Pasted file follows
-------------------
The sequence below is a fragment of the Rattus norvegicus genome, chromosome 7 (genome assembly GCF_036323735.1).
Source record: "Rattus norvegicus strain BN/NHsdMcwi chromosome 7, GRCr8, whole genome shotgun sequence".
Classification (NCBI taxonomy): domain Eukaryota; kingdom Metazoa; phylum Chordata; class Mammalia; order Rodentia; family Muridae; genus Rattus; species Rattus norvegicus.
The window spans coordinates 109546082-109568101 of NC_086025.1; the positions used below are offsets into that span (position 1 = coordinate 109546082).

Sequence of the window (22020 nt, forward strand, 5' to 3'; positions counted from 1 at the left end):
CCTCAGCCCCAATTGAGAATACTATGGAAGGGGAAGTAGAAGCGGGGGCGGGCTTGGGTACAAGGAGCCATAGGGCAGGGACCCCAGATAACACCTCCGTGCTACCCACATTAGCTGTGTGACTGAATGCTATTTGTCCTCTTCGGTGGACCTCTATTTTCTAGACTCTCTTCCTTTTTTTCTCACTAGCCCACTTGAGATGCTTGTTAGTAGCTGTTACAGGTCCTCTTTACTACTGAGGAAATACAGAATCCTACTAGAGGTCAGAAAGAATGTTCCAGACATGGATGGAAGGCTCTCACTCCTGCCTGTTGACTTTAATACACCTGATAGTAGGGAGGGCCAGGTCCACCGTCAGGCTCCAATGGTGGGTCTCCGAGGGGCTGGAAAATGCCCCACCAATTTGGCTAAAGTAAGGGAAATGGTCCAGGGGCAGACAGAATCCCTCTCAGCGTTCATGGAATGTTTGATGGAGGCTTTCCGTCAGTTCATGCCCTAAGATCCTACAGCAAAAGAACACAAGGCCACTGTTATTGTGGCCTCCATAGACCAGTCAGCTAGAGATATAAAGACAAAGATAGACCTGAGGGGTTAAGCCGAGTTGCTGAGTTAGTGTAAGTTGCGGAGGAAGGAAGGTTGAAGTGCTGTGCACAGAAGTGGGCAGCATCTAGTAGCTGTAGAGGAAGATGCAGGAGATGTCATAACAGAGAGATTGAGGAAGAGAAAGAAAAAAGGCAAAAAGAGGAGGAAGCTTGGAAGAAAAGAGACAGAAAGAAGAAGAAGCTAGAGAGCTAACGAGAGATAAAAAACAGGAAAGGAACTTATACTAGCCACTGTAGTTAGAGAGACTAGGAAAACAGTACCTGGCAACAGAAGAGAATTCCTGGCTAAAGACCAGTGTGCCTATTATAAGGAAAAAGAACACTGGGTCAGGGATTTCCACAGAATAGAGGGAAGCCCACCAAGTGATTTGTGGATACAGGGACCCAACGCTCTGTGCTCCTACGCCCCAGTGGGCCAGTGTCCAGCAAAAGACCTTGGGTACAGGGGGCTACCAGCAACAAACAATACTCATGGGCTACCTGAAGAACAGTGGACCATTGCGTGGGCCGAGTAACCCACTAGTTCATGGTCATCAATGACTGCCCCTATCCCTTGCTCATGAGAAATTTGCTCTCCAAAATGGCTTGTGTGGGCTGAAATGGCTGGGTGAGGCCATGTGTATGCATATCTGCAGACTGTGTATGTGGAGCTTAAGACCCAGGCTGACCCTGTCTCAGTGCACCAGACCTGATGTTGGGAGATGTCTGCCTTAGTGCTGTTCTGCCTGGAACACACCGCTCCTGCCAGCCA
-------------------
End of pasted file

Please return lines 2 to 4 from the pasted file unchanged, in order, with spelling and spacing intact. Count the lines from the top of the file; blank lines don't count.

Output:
Source record: "Rattus norvegicus strain BN/NHsdMcwi chromosome 7, GRCr8, whole genome shotgun sequence".
Classification (NCBI taxonomy): domain Eukaryota; kingdom Metazoa; phylum Chordata; class Mammalia; order Rodentia; family Muridae; genus Rattus; species Rattus norvegicus.
The window spans coordinates 109546082-109568101 of NC_086025.1; the positions used below are offsets into that span (position 1 = coordinate 109546082).